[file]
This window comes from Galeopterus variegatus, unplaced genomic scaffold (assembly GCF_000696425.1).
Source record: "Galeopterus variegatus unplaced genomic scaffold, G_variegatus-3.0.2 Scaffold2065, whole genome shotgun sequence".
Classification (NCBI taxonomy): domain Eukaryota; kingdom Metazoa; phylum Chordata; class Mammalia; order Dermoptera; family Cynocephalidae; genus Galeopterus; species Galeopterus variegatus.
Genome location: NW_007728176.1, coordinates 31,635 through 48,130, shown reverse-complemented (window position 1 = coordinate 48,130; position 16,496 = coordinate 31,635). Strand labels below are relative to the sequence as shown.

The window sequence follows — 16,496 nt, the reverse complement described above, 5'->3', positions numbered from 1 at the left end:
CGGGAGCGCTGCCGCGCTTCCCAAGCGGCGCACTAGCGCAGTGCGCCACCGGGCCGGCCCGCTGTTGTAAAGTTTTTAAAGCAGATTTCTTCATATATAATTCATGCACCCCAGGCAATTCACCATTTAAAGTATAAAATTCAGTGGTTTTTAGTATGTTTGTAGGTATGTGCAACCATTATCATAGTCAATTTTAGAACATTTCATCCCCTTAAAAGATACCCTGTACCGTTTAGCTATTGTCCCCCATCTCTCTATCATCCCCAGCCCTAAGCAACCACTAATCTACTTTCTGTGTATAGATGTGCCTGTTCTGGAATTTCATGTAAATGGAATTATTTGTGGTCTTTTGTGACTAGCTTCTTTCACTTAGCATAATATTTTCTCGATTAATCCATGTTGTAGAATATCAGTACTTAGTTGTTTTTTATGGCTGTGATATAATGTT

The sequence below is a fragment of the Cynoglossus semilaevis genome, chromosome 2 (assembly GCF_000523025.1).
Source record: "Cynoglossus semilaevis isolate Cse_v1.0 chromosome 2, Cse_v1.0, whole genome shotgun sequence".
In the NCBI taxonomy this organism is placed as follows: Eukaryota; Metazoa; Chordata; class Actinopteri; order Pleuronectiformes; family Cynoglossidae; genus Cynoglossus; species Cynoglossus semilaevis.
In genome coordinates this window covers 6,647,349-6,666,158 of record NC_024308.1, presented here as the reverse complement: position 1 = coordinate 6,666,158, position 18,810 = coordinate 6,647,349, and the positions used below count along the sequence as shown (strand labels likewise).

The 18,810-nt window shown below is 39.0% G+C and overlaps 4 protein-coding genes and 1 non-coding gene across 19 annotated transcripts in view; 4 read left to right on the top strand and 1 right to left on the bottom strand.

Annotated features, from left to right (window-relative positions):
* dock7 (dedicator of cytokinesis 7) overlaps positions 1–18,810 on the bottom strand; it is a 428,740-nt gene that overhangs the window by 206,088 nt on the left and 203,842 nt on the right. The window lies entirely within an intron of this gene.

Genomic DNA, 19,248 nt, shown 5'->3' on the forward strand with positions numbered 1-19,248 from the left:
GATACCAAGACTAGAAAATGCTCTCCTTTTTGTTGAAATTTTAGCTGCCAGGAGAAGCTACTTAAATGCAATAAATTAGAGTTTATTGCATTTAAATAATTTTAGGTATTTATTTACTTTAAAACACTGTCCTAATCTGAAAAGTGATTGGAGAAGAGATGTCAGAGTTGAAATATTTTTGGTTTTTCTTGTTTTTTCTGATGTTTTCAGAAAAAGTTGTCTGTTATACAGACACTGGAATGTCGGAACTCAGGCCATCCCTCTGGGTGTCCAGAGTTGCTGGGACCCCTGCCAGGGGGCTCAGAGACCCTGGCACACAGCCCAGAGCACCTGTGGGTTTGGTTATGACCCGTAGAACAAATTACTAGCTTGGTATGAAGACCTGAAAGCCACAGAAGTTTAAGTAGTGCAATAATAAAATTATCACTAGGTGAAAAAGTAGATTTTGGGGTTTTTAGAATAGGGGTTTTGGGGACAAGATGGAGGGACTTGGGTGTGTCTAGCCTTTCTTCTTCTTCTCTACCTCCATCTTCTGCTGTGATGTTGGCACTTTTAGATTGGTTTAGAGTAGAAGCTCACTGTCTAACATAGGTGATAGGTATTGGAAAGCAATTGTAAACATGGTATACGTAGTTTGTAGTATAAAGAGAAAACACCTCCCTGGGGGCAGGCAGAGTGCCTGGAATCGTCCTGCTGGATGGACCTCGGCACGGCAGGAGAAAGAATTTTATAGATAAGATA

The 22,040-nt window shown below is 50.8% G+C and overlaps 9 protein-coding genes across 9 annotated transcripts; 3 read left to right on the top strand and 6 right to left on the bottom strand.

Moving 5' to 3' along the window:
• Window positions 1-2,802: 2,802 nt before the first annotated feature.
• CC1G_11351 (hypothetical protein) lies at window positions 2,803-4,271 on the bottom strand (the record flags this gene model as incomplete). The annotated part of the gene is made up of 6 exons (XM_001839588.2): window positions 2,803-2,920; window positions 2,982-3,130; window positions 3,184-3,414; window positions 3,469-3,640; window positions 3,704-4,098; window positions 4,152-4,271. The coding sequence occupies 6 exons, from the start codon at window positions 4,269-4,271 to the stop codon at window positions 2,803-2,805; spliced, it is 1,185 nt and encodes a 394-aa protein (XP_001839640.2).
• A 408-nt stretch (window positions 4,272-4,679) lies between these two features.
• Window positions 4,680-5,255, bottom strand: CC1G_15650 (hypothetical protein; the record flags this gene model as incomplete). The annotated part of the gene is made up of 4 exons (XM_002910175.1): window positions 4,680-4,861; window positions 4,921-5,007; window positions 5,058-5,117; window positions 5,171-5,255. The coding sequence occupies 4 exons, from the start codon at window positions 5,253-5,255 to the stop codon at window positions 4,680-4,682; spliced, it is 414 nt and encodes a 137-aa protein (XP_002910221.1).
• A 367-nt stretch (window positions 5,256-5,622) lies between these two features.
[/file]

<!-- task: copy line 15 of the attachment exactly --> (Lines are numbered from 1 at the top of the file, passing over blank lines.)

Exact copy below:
GATACCAAGACTAGAAAATGCTCTCCTTTTTGTTGAAATTTTAGCTGCCAGGAGAAGCTACTTAAATGCAATAAATTAGAGTTTATTGCATTTAAATAATTTTAGGTATTTATTTACTTTAAAACACTGTCCTAATCTGAAAAGTGATTGGAGAAGAGATGTCAGAGTTGAAATATTTTTGGTTTTTCTTGTTTTTTCTGATGTTTTCAGAAAAAGTTGTCTGTTATACAGACACTGGAATGTCGGAACTCAGGCCATCCCTCTGGGTGTCCAGAGTTGCTGGGACCCCTGCCAGGGGGCTCAGAGACCCTGGCACACAGCCCAGAGCACCTGTGGGTTTGGTTATGACCCGTAGAACAAATTACTAGCTTGGTATGAAGACCTGAAAGCCACAGAAGTTTAAGTAGTGCAATAATAAAATTATCACTAGGTGAAAAAGTAGATTTTGGGGTTTTTAGAATAGGGGTTTTGGGGACAAGATGGAGGGACTTGGGTGTGTCTAGCCTTTCTTCTTCTTCTCTACCTCCATCTTCTGCTGTGATGTTGGCACTTTTAGATTGGTTTAGAGTAGAAGCTCACTGTCTAACATAGGTGATAGGTATTGGAAAGCAATTGTAAACATGGTATACGTAGTTTGTAGTATAAAGAGAAAACACCTCCCTGGGGGCAGGCAGAGTGCCTGGAATCGTCCTGCTGGATGGACCTCGGCACGGCAGGAGAAAGAATTTTATAGATAAGATA